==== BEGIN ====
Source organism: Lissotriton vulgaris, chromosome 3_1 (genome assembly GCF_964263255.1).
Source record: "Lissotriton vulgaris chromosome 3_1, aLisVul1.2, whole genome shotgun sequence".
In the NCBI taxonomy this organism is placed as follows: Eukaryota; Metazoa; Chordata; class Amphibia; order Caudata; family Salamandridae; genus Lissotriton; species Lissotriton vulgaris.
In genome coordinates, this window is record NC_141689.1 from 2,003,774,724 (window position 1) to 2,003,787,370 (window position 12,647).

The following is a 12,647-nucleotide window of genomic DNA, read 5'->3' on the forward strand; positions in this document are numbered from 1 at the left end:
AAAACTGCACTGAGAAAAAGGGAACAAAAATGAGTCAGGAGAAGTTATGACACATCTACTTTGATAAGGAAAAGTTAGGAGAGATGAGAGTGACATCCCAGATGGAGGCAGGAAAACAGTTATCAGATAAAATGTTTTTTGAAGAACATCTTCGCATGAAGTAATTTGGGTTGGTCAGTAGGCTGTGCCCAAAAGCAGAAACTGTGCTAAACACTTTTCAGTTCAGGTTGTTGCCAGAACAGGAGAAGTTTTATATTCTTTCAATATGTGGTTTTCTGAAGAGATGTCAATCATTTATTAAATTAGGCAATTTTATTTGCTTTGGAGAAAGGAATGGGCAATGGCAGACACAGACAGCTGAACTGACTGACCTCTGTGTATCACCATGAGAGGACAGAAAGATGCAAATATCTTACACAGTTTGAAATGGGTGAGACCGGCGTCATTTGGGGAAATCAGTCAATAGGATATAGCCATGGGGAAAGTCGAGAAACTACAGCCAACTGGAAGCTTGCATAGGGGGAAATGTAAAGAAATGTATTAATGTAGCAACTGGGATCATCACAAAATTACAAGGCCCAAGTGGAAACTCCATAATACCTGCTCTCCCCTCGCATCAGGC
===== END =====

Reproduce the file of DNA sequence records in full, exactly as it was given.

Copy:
Source organism: Lissotriton vulgaris, chromosome 3_1 (genome assembly GCF_964263255.1).
Source record: "Lissotriton vulgaris chromosome 3_1, aLisVul1.2, whole genome shotgun sequence".
In the NCBI taxonomy this organism is placed as follows: Eukaryota; Metazoa; Chordata; class Amphibia; order Caudata; family Salamandridae; genus Lissotriton; species Lissotriton vulgaris.
In genome coordinates, this window is record NC_141689.1 from 2,003,774,724 (window position 1) to 2,003,787,370 (window position 12,647).

The following is a 12,647-nucleotide window of genomic DNA, read 5'->3' on the forward strand; positions in this document are numbered from 1 at the left end:
AAAACTGCACTGAGAAAAAGGGAACAAAAATGAGTCAGGAGAAGTTATGACACATCTACTTTGATAAGGAAAAGTTAGGAGAGATGAGAGTGACATCCCAGATGGAGGCAGGAAAACAGTTATCAGATAAAATGTTTTTTGAAGAACATCTTCGCATGAAGTAATTTGGGTTGGTCAGTAGGCTGTGCCCAAAAGCAGAAACTGTGCTAAACACTTTTCAGTTCAGGTTGTTGCCAGAACAGGAGAAGTTTTATATTCTTTCAATATGTGGTTTTCTGAAGAGATGTCAATCATTTATTAAATTAGGCAATTTTATTTGCTTTGGAGAAAGGAATGGGCAATGGCAGACACAGACAGCTGAACTGACTGACCTCTGTGTATCACCATGAGAGGACAGAAAGATGCAAATATCTTACACAGTTTGAAATGGGTGAGACCGGCGTCATTTGGGGAAATCAGTCAATAGGATATAGCCATGGGGAAAGTCGAGAAACTACAGCCAACTGGAAGCTTGCATAGGGGGAAATGTAAAGAAATGTATTAATGTAGCAACTGGGATCATCACAAAATTACAAGGCCCAAGTGGAAACTCCATAATACCTGCTCTCCCCTCGCATCAGGC